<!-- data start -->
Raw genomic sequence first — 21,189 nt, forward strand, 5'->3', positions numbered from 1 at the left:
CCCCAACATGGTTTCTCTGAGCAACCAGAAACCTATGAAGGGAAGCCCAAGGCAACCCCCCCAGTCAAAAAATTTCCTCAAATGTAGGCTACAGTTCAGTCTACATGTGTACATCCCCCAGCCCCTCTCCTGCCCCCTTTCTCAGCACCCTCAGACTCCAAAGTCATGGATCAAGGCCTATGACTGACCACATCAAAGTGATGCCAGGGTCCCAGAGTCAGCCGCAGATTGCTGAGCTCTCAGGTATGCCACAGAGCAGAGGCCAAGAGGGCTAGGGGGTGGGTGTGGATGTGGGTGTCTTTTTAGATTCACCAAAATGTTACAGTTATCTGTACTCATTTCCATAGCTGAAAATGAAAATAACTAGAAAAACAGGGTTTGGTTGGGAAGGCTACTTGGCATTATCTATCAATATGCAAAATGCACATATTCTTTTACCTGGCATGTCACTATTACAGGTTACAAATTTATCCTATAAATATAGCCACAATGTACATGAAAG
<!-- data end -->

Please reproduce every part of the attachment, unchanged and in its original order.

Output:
Raw genomic sequence first — 21,189 nt, forward strand, 5'->3', positions numbered from 1 at the left:
CCCCAACATGGTTTCTCTGAGCAACCAGAAACCTATGAAGGGAAGCCCAAGGCAACCCCCCCAGTCAAAAAATTTCCTCAAATGTAGGCTACAGTTCAGTCTACATGTGTACATCCCCCAGCCCCTCTCCTGCCCCCTTTCTCAGCACCCTCAGACTCCAAAGTCATGGATCAAGGCCTATGACTGACCACATCAAAGTGATGCCAGGGTCCCAGAGTCAGCCGCAGATTGCTGAGCTCTCAGGTATGCCACAGAGCAGAGGCCAAGAGGGCTAGGGGGTGGGTGTGGATGTGGGTGTCTTTTTAGATTCACCAAAATGTTACAGTTATCTGTACTCATTTCCATAGCTGAAAATGAAAATAACTAGAAAAACAGGGTTTGGTTGGGAAGGCTACTTGGCATTATCTATCAATATGCAAAATGCACATATTCTTTTACCTGGCATGTCACTATTACAGGTTACAAATTTATCCTATAAATATAGCCACAATGTACATGAAAG